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What will be the implications of genetically engineered crops that are not sterile establishing wild poppulations on their own specie's evolution?

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It depends on the nature of the GM crops. Assuming that only one transgene has been added and no other genetic material modified, the affect is likely to be minimal on the species' evolution. The implications are as follows:


There is a new gene in the genome which confers an advantage to all crops in the domesticated population.
Genetically modified organisms may have their genetic material hybridised with non-GM crops of the same species. However, apart from the one transgene that is likely to be neither selected for or against by selection pressures in the new environment, there would be no difference between this and non-GM domesticated crops with artificially selected traits crossing with wild populations or making wild populations. This may already be happening.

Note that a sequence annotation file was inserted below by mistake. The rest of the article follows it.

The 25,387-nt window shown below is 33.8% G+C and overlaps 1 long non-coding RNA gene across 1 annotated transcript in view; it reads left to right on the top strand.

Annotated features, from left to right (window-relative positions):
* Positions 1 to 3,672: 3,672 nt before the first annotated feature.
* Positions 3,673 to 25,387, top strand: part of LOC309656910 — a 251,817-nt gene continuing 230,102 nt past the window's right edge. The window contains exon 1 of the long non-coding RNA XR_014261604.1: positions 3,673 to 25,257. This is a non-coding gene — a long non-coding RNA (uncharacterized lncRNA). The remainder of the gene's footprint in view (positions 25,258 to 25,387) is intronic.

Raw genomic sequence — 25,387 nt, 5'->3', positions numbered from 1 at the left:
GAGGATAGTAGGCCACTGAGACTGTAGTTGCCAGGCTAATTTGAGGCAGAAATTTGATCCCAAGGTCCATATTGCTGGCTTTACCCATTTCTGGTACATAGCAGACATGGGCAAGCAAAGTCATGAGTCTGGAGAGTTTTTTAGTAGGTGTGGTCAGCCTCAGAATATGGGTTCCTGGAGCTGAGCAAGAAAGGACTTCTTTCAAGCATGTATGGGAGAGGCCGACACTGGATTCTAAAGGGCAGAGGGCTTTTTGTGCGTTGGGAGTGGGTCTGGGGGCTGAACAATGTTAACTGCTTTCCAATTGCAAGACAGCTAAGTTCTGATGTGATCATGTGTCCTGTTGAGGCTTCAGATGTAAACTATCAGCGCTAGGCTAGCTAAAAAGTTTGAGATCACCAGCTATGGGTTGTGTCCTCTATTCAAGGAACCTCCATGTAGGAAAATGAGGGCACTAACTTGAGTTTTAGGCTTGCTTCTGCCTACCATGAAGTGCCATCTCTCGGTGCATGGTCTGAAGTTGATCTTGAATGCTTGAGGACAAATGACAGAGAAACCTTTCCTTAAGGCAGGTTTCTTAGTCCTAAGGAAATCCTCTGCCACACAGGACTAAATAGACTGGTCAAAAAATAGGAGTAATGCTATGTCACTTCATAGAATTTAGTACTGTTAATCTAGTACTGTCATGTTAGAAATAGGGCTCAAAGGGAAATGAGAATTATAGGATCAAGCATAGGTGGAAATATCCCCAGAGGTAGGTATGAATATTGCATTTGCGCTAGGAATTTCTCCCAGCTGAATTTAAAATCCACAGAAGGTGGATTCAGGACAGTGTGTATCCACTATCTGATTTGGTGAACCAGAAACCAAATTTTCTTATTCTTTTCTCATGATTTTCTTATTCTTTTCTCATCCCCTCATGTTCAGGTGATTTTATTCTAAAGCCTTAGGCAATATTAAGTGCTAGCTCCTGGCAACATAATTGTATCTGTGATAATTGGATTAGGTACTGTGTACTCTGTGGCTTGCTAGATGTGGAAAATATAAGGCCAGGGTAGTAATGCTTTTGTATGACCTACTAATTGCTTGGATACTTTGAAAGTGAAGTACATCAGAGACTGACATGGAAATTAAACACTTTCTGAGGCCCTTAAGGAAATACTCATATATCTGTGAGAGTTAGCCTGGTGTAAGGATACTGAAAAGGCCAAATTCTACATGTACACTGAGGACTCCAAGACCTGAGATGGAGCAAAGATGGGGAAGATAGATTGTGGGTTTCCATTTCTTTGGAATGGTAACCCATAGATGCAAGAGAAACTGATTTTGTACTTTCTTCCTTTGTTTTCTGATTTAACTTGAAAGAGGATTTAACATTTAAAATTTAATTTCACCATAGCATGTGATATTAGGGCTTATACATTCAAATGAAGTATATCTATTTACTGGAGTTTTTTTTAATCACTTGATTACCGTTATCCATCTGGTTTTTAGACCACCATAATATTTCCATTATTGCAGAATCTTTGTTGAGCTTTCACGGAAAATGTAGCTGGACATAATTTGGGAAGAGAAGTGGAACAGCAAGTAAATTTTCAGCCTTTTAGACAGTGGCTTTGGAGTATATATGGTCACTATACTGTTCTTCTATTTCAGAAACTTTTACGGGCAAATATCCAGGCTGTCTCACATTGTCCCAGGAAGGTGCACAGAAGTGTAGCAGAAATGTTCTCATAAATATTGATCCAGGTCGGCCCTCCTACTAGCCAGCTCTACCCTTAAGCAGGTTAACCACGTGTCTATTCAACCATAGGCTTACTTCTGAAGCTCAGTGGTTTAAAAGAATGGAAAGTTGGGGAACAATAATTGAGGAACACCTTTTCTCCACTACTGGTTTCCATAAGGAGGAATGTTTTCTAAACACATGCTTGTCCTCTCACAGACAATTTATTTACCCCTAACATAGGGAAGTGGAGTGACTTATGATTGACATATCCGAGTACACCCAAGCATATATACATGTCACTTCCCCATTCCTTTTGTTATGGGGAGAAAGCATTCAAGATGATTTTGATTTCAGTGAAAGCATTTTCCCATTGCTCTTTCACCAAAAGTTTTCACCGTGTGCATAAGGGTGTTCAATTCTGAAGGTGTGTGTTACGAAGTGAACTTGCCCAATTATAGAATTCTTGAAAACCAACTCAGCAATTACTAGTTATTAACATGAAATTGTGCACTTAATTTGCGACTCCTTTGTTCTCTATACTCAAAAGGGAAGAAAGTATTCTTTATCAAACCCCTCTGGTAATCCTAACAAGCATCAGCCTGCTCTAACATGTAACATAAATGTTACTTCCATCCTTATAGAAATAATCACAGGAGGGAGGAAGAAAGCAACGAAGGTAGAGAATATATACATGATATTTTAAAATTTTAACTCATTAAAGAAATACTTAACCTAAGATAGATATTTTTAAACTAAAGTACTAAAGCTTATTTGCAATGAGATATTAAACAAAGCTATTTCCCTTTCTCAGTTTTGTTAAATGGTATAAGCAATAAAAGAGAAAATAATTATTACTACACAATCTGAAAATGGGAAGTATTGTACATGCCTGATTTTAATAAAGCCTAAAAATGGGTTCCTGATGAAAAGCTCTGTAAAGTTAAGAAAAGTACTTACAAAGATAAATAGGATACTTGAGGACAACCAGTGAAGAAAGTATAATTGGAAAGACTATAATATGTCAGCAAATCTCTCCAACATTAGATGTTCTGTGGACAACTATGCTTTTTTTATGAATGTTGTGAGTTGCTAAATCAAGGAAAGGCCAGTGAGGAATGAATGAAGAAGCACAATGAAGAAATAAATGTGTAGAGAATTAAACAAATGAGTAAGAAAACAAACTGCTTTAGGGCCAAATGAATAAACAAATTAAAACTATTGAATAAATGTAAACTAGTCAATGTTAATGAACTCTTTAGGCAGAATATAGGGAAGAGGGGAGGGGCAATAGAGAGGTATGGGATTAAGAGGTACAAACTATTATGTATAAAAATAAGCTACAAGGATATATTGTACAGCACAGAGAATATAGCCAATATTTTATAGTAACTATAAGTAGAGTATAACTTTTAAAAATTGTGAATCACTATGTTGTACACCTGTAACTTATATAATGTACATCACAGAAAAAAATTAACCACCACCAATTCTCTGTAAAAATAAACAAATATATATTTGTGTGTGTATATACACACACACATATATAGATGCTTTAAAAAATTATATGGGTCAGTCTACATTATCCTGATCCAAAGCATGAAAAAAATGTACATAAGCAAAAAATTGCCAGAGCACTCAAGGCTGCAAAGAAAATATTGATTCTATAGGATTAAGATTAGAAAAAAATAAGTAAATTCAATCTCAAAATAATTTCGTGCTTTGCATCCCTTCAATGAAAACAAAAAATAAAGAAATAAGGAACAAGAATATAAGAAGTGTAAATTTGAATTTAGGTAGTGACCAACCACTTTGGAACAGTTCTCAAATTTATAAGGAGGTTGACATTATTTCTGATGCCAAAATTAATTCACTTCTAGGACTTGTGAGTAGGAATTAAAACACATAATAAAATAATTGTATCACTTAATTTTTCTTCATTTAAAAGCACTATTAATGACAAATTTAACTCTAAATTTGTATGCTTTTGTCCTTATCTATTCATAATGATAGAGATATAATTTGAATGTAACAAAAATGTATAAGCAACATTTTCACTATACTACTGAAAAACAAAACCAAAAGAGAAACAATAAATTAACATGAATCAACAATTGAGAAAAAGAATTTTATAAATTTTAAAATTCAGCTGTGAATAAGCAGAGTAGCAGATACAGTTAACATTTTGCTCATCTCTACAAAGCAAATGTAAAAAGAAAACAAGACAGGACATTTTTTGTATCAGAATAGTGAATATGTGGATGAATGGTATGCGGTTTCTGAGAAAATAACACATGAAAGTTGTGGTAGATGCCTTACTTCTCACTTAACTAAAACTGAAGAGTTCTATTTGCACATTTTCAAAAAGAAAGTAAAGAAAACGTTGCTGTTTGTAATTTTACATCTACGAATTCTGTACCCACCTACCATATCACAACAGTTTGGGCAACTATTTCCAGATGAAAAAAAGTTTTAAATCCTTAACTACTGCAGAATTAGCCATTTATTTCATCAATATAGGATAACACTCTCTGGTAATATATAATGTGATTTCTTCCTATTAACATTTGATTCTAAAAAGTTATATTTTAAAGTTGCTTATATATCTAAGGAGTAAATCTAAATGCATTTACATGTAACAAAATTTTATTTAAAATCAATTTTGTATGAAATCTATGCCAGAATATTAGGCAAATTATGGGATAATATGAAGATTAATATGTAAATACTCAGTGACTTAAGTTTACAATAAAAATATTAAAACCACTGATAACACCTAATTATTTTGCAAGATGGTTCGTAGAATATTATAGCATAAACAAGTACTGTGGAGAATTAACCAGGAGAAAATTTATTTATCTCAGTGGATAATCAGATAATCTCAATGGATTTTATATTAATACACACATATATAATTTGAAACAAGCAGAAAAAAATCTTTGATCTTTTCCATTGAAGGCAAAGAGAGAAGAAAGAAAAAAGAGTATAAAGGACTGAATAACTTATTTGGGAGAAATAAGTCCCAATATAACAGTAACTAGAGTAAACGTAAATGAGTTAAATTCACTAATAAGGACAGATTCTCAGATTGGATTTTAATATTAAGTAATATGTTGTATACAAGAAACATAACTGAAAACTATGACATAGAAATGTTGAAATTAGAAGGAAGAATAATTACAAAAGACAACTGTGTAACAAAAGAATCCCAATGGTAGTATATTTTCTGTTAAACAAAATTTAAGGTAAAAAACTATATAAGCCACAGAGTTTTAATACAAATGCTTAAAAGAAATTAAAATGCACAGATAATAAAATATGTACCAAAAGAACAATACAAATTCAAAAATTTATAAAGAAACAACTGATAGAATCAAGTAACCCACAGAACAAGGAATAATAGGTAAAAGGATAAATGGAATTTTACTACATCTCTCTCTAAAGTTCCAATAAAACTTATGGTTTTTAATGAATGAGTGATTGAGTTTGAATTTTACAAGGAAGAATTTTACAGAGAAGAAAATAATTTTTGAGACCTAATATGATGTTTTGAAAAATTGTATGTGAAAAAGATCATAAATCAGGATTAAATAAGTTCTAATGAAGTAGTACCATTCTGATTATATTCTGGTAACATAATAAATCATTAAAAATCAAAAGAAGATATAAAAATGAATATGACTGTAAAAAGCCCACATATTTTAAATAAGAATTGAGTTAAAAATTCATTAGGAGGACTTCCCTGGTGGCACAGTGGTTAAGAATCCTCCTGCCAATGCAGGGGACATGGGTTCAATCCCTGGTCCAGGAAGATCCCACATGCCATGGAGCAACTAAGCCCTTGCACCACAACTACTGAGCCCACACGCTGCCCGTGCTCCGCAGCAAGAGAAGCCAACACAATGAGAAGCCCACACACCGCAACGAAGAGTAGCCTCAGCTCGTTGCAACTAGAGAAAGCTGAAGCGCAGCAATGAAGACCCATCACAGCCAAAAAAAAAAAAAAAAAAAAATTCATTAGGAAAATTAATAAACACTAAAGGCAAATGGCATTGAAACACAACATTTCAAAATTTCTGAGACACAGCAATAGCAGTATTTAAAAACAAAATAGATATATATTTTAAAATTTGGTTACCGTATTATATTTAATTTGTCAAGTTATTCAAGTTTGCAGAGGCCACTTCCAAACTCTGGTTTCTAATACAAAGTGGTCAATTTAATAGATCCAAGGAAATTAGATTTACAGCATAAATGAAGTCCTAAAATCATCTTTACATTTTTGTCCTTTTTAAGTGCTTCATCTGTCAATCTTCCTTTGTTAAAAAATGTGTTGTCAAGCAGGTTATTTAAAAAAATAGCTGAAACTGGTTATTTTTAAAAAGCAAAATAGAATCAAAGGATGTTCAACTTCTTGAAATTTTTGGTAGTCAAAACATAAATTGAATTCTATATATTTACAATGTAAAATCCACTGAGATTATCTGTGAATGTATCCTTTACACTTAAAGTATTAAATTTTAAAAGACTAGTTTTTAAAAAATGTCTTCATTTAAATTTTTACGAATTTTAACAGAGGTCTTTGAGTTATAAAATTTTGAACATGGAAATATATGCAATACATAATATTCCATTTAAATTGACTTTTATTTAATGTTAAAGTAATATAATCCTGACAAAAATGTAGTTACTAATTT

Allele frequencies for the transgenic allele will increase as a result of this new variation which has been artificially introduced. However, trends in allele frequencies for other traits would not be altered by the GE crops unless they conferred some sort of advantage.
If we look outside the species to the GM crops' weedy relatives, here is where evolution might be more significantly changed. If a GM crop's gamete manages to form a zygote with the gamete of weedy relatives (this has happened in the past), a new allele which is at a selective advantage in herbicide filled fields for examples will emerge and increase in frequency. This could not only result in ubiquitous weeds in the farm, but it would also affect the GM crops, making them less competitive due to the added interspecific competition between two herbicide tolerant species for example.


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